on life, music etc beyond mainstream

Which song would you choose to test your new loudspeakers? I decided to try it with “Bécs” by Fennesz. Not only because I love this record so much, its rough and in a way difficult sound presents a challenge. Well, this exam is passed with an A.

They are placed like this only for the sake of the picture. Of course I know about the importance of distance.

Many thanks to Karsten and Michael for the advice!

Their colleagues on the shelf also seem to be by Abacus, aren´t they?


This entry was posted on Dienstag, 3. Juni 2014 and is filed under "Blog". You can follow any responses to this entry with RSS 2.0. Both comments and pings are currently closed.


  1. Martina: 2

  2. Michael Engelbrecht:

    Schönes Foto, fast lebendig sehen die aus, wie aus einem Animatitonsfilm.

  3. Michael Engelbrecht:

    Christian Fennesz’s last album for the Editions Mego label (back then simply known as Mego) was 2001’s Endless Summer, an album that both confirmed the label’s reputation as a home for boundary-pushing computer music while challenging the orthodoxy that these things need to be, well, challenging. At its heart, in fact, this was a guitar record, albeit one in which those familiar six strings were subjected to extreme laptop processing: looped and layered, dismembered and pixelated, swamped in reverb and dotted with glitches. Still, though, its gauzy, vaporific melodies and mood of luminous euphoria pointed out to some human touchstones: to My Bloody Valentine, and The Beach Boys.

    Thirteen years on, and Bécs – its title pronounced ‘baeetch’, Hungarian for ‘Vienna’ – has been positioned by Editions Mego as a sort of sequel to Endless Summer, a return visit to those honeyed pastures. Certainly, confirms Fennesz, the modus operandi is similar. In contrast to the detailed, composed sound design of his Touch albums such as 2008’s Black Sea, these seven tracks find Fennesz returning to more of a ‘live’ approach – light of tone, improvisatory of feel and open to happy accidents.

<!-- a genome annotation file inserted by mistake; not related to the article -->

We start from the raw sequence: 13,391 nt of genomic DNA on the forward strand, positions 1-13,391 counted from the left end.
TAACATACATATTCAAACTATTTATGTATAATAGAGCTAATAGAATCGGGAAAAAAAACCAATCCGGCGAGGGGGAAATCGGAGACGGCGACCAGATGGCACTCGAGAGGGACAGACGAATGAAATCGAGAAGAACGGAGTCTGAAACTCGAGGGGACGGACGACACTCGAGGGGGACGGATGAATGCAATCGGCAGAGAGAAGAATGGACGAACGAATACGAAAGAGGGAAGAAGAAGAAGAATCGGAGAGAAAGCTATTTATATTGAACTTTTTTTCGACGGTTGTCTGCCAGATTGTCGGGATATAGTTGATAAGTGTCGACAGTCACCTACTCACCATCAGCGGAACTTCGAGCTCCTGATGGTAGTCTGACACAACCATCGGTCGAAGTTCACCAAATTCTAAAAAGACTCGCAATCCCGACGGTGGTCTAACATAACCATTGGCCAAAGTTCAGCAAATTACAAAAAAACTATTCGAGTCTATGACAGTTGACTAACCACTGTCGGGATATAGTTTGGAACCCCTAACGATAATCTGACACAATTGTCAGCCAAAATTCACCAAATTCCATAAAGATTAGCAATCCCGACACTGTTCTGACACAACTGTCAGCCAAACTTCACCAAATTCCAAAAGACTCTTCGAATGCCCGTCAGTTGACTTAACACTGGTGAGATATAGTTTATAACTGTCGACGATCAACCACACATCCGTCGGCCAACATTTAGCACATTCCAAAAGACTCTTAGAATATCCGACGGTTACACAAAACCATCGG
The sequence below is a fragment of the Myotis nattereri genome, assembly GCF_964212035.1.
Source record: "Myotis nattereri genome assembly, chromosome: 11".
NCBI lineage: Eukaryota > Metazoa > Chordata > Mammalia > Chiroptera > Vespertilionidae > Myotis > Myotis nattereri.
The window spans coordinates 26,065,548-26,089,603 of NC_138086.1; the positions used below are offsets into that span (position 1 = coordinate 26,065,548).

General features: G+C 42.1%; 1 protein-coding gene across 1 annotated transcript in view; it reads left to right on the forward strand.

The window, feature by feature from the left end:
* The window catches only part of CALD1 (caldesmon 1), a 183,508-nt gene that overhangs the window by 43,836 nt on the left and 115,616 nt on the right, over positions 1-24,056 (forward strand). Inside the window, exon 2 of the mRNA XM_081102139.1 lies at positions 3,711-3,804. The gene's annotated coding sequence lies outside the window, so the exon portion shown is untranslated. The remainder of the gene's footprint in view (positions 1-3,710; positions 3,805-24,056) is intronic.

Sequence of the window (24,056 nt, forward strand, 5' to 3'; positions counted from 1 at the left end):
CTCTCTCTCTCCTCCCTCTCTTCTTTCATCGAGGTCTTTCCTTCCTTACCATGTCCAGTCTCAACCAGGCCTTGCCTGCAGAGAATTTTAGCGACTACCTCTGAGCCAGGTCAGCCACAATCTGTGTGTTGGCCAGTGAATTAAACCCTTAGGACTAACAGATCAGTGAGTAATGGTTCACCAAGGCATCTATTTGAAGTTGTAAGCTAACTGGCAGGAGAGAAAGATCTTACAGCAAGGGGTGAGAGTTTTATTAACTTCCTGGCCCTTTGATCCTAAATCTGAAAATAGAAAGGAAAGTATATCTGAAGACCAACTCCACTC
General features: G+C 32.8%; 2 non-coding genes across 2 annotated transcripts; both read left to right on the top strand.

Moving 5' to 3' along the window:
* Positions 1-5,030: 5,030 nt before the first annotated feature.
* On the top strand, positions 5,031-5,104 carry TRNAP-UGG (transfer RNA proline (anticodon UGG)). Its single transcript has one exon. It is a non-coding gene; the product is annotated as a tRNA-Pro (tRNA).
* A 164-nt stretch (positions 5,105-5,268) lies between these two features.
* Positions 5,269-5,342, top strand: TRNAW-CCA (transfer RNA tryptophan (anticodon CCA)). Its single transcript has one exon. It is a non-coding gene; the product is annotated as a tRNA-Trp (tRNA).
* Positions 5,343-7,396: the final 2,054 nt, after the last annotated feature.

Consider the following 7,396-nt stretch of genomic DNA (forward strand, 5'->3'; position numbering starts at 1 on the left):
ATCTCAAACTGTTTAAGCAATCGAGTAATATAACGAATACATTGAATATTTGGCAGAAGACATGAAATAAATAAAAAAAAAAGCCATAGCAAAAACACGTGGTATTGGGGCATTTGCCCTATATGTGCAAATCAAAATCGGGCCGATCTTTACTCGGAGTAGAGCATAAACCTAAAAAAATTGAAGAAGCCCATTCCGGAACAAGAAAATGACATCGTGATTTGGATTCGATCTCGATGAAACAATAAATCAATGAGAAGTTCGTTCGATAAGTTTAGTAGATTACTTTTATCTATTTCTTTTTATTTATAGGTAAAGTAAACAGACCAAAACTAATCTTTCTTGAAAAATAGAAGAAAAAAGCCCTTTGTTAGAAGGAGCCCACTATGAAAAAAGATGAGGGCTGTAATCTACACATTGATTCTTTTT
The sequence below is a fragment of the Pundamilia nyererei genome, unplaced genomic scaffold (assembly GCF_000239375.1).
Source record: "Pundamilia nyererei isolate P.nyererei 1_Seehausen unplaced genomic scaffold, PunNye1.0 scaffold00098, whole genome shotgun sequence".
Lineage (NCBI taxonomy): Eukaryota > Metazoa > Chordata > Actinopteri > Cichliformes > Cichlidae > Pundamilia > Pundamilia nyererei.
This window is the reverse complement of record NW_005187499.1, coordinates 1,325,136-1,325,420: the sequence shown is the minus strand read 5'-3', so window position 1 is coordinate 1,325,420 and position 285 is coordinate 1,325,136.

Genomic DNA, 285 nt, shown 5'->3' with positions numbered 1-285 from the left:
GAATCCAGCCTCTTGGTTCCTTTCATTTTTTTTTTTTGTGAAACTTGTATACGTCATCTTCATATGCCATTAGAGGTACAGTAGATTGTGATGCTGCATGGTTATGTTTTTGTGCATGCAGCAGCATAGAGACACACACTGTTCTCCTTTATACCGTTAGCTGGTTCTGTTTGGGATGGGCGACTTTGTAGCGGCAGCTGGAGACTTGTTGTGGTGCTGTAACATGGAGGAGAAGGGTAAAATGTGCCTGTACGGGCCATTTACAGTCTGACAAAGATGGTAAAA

This approach, in concert with the presence of a number of guest musicians, has the curious effect of making Bécs occasionally feel like the work of a band. The album’s highlight, the 10 minute ‘Liminality’, imagines roughly what we might hear if Kevin Shields stepped up to produce The Durutti Column, jazzy guitar repetitions treated with sustain so notes hang in the air like a heat haze, and Tony Buck of The Necks weighing in with little flurries of percussion. ‘Static Kings’, meanwhile, was originally to feature vocals from Mark Linkous of Sparklehorse (the pair worked together in 2007 for an instalment of Konkurrent’s collaborative In The Fishtank project). Following Linkous’ death, Fennesz resolved to rework it as a sort of instrumental tribute. A heady drift of fragile guitar and static crackle featuring gentle bass and drums by Werner Dafeldecker and Martin Brandlmayr, listen close and you’ll swear you could almost hear Linkous’ voice deep in there somewhere, lingering just at the edge of recognition.

    Elsewhere, Bécs veers from pristine, almost untouched acoustic guitar reveries (‘Paroles’) to swirling, marbled drones (‘Pallas Athene’) to the title track, which is simultaneously the album’s most tuneful and most distorted moment: a symphony orchestra glimpsed through a static storm. It’s typical of Christian Fennesz to take pretty sounds and warp them, twist them, plaster them in electronic scuzz. But Bécs is seldom unapproachable; it’s also his style to leave just enough beauty poking through the seams.

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